Putin SMIRKS when asked if Russia was behind spy poisoning

Putin SMIRKS when asked if Russia was behind spy poisoning

This is the moment Vladimir Putin smirked after being asked whether Russia was responsible for the poisoning of spy Sergei Skripal.

When asked on camera if Moscow was to blame, the Russian President smiled a little before side-stepping the question. 

He then told Britain to ‘get to the bottom of things there first’ when asked about the nerve agent attack in Salisbury which left the former double agent and daughter Yulia in a critical condition.  

Theresa May said last night it was ‘highly likely’ Russia was involved in the ‘reckless and despicable’ poisoning of the 66-year-old and his 33-year-old daughter.

But Putin’s Foreign Minister Sergey Lavrov this morning insisted Russia ‘is not to blame’ and said he had asked for samples of the nerve agent – a request he claimed had been ‘denied’.

Meanwhile, the Kremlin’s Foreign Ministry has summoned British Ambassador Laurie Bristow amid a deepening war of words between the two countries.

Footage captured the moment Vladimir Putin smirked after being asked whether Russia was responsible for the poisoning of spy Sergei Skripal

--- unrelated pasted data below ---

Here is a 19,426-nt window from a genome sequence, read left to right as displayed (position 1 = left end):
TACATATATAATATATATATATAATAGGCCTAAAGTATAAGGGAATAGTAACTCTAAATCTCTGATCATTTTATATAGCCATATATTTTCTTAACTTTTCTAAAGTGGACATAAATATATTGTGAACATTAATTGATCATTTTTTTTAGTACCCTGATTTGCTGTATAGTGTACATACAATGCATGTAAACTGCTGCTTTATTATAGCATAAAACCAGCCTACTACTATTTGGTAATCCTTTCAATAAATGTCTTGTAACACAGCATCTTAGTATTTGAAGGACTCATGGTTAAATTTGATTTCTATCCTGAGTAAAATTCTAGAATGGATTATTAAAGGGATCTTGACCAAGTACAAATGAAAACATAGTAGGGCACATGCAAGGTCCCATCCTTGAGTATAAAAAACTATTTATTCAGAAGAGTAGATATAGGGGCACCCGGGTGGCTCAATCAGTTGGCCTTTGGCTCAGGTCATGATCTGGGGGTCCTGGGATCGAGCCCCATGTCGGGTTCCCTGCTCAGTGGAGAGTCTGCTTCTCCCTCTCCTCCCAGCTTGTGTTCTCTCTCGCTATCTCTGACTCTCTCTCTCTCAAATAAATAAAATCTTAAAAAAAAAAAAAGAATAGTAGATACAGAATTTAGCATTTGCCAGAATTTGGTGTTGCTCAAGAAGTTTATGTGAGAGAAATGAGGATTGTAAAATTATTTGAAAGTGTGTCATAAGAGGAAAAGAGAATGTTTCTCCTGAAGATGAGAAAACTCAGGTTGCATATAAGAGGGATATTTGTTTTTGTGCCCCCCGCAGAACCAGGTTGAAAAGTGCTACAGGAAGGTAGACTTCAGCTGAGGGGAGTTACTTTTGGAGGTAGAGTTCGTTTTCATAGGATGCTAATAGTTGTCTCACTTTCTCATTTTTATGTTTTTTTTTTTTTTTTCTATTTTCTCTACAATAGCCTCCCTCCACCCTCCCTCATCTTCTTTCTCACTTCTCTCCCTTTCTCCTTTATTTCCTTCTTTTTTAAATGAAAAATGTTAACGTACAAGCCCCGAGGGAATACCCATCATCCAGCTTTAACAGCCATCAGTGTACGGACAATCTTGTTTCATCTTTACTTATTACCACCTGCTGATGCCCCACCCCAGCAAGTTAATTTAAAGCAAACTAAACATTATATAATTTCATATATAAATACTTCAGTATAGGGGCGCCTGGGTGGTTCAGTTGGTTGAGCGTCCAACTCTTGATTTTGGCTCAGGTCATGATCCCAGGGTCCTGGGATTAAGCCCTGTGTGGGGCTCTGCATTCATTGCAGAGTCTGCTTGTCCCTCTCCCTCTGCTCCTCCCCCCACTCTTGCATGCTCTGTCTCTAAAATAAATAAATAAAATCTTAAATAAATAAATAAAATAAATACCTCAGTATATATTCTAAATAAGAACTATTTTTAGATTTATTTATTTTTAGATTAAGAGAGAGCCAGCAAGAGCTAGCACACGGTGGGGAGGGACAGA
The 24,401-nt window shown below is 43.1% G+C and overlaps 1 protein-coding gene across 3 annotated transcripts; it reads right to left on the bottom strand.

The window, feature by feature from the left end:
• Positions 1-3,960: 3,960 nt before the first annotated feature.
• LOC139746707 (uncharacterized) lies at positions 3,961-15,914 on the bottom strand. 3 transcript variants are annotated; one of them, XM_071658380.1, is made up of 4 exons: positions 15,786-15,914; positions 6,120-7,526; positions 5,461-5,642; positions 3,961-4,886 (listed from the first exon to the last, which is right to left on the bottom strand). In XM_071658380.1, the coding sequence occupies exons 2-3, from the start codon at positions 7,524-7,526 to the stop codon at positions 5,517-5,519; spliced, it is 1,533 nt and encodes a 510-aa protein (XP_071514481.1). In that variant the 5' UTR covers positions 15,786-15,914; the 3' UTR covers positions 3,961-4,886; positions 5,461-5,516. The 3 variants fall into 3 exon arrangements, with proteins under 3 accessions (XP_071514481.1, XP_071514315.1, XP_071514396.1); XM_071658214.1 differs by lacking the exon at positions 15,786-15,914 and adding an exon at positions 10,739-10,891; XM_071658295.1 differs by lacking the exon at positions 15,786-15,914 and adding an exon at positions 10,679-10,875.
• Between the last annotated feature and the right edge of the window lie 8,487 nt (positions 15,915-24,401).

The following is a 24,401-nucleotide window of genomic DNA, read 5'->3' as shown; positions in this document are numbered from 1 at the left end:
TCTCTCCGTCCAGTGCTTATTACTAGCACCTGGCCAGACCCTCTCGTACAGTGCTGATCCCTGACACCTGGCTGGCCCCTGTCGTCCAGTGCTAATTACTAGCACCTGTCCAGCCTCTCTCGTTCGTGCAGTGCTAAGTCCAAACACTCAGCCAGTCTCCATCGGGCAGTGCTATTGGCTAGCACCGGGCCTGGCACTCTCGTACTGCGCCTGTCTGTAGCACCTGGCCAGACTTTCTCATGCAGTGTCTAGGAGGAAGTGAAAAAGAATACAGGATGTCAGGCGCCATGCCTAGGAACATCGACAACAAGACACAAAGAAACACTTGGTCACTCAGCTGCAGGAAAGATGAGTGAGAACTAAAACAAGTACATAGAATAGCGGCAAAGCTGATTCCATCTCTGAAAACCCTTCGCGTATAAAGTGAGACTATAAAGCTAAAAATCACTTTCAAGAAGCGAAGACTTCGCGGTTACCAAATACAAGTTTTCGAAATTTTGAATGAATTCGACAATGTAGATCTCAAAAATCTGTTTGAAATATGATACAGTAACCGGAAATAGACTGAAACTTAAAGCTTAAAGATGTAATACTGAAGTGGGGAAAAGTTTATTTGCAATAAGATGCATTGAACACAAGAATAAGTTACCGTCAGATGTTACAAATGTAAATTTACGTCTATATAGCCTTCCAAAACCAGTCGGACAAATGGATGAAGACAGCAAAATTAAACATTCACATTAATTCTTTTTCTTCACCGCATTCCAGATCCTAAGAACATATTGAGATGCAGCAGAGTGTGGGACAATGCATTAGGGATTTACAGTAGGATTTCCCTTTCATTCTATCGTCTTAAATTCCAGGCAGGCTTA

The Russian president told Britain to ‘get to the bottom of things there first’ when asked about the nerve agent attack in Salisbury

Sergei Skripal (left) and his daughter Yulia (right) have been in a critical condition since they were found unconscious on a bench outside a shopping centre in Salisbury on March 4

Branding the attack a ‘reckless and despicable act’ last night, Mrs May said the substance used was a ‘military grade’ nerve agent Russia has produced and demanded answers from the Kremlin by midnight tonight

Police have put a forensics tent over the parking meter outside Salisbury’s Sainsbury’s store amid fears it was used by Sergei Skripal

Locals have said chemical weapons experts are removing a potentially contaminated vehicle from a local business

Before the Prime Minister’s remarks yesterday, Putin was asked by BBC reporter Steve Rosenberg whether Russia was responsible for the assassination attempt.

A smiling Putin replied: ‘Listen, we are dealing with agriculture here and as you can see our aim it to create living conditions for people – and you are talking about some tragedies. Get to the bottom of things there first, then we’ll discuss this.’ 

Putin’s brief comment came after security sources said Skripal was poisoned by a rare nerve agent that only a few laboratories in the world could have produced – one of which, the source said, was the Yasenevo lab, run by Russia’s SVR spy service on the outskirts of Moscow.